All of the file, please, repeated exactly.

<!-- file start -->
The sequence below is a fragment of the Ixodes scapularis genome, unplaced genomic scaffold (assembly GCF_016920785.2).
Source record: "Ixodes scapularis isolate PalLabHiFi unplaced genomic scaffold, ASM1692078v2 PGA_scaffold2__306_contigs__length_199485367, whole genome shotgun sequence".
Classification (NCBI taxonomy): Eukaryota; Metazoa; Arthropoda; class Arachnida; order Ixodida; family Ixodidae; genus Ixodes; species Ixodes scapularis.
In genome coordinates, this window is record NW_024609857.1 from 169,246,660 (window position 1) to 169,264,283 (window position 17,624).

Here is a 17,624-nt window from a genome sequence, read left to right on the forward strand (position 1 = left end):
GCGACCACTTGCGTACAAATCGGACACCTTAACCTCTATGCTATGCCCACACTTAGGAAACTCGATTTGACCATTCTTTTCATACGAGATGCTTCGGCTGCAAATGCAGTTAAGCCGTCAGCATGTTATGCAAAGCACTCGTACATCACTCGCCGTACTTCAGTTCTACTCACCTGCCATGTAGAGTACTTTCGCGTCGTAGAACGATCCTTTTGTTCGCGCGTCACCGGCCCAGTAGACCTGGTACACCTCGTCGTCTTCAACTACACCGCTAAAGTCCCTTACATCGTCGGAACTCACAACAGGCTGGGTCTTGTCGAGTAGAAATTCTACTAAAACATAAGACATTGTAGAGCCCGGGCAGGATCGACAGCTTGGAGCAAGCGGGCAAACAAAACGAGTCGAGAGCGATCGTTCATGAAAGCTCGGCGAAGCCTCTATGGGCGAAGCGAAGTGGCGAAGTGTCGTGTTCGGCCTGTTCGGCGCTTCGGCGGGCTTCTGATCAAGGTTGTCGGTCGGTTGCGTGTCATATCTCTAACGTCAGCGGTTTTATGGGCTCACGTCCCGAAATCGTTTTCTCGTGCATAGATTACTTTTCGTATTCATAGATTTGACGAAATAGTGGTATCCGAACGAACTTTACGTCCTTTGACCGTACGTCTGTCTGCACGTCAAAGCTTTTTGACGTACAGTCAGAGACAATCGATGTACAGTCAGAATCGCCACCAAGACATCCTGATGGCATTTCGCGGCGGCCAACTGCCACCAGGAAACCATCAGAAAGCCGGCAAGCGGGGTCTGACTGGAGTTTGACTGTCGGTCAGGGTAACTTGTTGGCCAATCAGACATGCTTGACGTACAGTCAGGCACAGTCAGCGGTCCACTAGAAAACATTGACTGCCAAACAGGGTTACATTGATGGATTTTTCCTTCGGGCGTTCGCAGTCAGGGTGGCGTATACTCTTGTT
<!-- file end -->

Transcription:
The sequence below is a fragment of the Ixodes scapularis genome, unplaced genomic scaffold (assembly GCF_016920785.2).
Source record: "Ixodes scapularis isolate PalLabHiFi unplaced genomic scaffold, ASM1692078v2 PGA_scaffold2__306_contigs__length_199485367, whole genome shotgun sequence".
Classification (NCBI taxonomy): Eukaryota; Metazoa; Arthropoda; class Arachnida; order Ixodida; family Ixodidae; genus Ixodes; species Ixodes scapularis.
In genome coordinates, this window is record NW_024609857.1 from 169,246,660 (window position 1) to 169,264,283 (window position 17,624).

Here is a 17,624-nt window from a genome sequence, read left to right on the forward strand (position 1 = left end):
GCGACCACTTGCGTACAAATCGGACACCTTAACCTCTATGCTATGCCCACACTTAGGAAACTCGATTTGACCATTCTTTTCATACGAGATGCTTCGGCTGCAAATGCAGTTAAGCCGTCAGCATGTTATGCAAAGCACTCGTACATCACTCGCCGTACTTCAGTTCTACTCACCTGCCATGTAGAGTACTTTCGCGTCGTAGAACGATCCTTTTGTTCGCGCGTCACCGGCCCAGTAGACCTGGTACACCTCGTCGTCTTCAACTACACCGCTAAAGTCCCTTACATCGTCGGAACTCACAACAGGCTGGGTCTTGTCGAGTAGAAATTCTACTAAAACATAAGACATTGTAGAGCCCGGGCAGGATCGACAGCTTGGAGCAAGCGGGCAAACAAAACGAGTCGAGAGCGATCGTTCATGAAAGCTCGGCGAAGCCTCTATGGGCGAAGCGAAGTGGCGAAGTGTCGTGTTCGGCCTGTTCGGCGCTTCGGCGGGCTTCTGATCAAGGTTGTCGGTCGGTTGCGTGTCATATCTCTAACGTCAGCGGTTTTATGGGCTCACGTCCCGAAATCGTTTTCTCGTGCATAGATTACTTTTCGTATTCATAGATTTGACGAAATAGTGGTATCCGAACGAACTTTACGTCCTTTGACCGTACGTCTGTCTGCACGTCAAAGCTTTTTGACGTACAGTCAGAGACAATCGATGTACAGTCAGAATCGCCACCAAGACATCCTGATGGCATTTCGCGGCGGCCAACTGCCACCAGGAAACCATCAGAAAGCCGGCAAGCGGGGTCTGACTGGAGTTTGACTGTCGGTCAGGGTAACTTGTTGGCCAATCAGACATGCTTGACGTACAGTCAGGCACAGTCAGCGGTCCACTAGAAAACATTGACTGCCAAACAGGGTTACATTGATGGATTTTTCCTTCGGGCGTTCGCAGTCAGGGTGGCGTATACTCTTGTT